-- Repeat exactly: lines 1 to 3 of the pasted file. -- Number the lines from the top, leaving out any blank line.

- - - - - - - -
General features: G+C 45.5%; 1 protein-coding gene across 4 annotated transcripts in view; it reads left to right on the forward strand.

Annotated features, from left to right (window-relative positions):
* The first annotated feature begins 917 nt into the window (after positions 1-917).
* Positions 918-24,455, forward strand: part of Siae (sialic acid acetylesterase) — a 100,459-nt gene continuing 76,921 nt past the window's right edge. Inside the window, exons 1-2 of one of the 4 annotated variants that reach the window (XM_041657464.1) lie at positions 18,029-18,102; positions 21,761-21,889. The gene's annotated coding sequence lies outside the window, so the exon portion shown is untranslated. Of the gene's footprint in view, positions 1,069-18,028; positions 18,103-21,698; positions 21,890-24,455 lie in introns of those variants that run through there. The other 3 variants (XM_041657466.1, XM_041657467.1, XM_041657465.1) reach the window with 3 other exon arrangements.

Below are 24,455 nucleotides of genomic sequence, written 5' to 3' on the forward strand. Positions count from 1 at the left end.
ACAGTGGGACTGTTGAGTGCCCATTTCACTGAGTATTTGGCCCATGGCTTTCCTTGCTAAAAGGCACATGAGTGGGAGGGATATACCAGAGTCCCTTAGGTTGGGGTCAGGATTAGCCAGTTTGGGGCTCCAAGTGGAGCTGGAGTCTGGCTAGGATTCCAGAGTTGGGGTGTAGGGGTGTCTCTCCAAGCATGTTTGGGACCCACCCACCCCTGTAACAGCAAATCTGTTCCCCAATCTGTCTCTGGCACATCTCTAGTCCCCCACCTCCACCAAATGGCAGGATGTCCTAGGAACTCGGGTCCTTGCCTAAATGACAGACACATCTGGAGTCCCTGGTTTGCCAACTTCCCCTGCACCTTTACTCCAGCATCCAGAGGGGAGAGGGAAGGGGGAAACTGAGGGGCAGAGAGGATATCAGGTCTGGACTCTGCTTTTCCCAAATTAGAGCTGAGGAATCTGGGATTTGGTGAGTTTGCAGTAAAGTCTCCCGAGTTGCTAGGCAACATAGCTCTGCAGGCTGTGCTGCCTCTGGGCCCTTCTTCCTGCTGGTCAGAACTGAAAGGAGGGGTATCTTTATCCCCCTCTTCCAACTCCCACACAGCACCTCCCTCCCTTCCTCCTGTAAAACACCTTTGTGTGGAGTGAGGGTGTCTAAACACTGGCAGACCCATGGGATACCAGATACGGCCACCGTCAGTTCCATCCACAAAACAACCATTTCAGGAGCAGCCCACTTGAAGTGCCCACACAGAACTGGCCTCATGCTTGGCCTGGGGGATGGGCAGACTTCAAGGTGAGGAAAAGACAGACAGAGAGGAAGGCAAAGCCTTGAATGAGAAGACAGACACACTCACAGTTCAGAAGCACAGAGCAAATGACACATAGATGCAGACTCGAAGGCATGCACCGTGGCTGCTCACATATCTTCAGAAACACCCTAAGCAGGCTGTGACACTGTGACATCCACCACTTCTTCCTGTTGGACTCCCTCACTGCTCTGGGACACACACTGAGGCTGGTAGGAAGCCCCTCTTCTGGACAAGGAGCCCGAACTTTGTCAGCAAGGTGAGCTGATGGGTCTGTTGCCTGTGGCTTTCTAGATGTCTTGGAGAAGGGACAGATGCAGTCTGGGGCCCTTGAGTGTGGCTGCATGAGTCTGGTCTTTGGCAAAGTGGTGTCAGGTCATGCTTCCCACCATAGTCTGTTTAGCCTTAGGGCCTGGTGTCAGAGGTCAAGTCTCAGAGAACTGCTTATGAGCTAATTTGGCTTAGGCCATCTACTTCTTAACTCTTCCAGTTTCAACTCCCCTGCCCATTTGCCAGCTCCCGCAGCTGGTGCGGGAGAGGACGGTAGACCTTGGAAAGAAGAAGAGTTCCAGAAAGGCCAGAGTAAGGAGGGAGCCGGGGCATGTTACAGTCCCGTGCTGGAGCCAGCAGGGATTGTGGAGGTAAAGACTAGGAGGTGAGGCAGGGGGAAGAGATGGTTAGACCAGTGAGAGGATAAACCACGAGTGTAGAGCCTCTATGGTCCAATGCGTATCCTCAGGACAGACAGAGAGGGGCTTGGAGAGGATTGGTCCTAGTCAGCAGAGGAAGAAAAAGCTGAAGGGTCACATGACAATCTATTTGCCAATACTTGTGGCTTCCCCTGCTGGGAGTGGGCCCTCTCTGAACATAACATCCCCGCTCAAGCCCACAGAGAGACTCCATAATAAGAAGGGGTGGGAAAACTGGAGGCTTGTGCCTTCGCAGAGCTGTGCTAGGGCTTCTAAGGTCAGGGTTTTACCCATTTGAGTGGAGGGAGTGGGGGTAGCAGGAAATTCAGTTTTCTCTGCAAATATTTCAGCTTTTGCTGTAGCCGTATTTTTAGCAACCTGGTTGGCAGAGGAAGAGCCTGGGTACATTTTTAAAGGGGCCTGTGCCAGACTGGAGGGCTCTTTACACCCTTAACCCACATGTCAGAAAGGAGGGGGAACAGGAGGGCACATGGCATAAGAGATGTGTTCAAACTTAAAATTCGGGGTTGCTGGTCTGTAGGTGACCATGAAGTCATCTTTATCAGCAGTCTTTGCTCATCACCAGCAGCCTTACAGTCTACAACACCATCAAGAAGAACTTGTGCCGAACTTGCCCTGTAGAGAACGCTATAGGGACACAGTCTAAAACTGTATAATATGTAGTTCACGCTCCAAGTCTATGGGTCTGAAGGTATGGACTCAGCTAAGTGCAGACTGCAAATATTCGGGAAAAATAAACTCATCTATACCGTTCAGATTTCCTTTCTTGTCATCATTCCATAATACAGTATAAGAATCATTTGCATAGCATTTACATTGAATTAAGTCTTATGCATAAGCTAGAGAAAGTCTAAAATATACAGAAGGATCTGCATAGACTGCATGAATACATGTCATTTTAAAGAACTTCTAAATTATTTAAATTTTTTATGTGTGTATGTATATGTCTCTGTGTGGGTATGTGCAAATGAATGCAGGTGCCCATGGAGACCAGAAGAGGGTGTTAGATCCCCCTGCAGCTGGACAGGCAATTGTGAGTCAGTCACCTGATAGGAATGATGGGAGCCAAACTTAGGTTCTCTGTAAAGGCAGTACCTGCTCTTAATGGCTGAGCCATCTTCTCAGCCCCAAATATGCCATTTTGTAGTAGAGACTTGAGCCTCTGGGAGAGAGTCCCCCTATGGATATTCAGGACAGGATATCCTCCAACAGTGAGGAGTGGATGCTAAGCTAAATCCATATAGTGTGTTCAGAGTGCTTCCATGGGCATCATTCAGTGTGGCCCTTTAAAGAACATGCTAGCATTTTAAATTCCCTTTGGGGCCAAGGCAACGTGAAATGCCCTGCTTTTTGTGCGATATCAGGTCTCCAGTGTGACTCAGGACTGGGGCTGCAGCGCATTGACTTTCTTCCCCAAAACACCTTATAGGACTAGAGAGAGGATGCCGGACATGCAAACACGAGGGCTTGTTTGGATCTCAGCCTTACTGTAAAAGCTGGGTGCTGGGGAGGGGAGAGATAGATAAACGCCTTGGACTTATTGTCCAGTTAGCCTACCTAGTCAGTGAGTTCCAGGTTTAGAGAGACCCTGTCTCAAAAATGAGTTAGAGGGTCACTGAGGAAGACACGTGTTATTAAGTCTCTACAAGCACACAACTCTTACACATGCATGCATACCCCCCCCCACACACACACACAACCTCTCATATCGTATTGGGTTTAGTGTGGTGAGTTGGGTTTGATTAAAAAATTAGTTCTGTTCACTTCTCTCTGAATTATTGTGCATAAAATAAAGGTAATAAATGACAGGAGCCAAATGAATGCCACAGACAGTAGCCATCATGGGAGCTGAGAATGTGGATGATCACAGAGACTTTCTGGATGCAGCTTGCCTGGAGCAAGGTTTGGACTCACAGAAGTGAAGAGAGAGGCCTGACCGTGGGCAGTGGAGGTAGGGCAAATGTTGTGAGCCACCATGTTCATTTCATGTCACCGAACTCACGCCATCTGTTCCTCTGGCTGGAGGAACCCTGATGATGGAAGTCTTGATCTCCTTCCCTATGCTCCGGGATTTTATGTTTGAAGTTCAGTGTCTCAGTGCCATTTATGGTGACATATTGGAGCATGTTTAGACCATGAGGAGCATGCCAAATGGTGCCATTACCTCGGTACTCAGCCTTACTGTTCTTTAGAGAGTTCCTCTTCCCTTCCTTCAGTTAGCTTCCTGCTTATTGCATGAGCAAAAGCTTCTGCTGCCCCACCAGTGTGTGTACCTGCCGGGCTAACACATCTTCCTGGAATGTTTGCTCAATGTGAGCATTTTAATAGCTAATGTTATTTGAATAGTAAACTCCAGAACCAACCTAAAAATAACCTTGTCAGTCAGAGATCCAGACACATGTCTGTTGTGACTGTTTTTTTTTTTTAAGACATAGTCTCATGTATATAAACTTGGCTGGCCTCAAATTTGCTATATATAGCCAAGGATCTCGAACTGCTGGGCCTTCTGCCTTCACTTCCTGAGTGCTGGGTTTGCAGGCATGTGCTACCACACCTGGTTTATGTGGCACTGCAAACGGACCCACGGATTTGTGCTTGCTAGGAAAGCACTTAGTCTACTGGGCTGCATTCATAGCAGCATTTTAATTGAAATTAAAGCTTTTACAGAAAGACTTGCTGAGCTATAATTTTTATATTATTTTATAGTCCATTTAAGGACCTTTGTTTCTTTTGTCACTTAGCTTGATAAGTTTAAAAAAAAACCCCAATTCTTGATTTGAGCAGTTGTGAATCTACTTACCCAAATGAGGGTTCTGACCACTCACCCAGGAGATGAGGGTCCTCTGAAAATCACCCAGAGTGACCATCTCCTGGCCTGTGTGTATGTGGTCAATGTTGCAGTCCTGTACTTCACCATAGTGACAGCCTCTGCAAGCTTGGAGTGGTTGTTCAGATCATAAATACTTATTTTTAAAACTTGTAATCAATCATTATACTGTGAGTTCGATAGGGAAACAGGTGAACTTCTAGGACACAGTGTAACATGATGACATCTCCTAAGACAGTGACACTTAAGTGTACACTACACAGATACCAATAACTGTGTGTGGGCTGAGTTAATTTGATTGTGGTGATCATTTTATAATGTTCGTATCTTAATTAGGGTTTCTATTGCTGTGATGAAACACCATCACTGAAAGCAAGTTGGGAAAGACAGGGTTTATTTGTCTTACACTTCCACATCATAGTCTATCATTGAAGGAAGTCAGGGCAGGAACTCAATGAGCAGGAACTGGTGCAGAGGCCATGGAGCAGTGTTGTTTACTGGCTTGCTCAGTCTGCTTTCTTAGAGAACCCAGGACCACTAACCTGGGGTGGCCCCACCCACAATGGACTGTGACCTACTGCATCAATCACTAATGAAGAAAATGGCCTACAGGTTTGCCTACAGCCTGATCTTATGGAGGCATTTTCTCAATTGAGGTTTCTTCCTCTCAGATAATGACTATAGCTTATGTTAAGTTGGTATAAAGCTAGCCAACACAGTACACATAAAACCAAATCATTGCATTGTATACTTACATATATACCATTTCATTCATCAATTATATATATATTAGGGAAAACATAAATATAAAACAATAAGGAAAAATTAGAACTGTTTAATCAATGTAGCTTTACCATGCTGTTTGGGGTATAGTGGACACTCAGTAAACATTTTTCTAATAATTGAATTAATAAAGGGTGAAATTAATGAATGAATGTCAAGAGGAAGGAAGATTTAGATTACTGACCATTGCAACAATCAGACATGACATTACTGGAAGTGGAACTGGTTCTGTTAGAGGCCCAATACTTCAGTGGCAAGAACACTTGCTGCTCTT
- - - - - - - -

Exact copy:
General features: G+C 45.5%; 1 protein-coding gene across 4 annotated transcripts in view; it reads left to right on the forward strand.

Annotated features, from left to right (window-relative positions):
* The first annotated feature begins 917 nt into the window (after positions 1-917).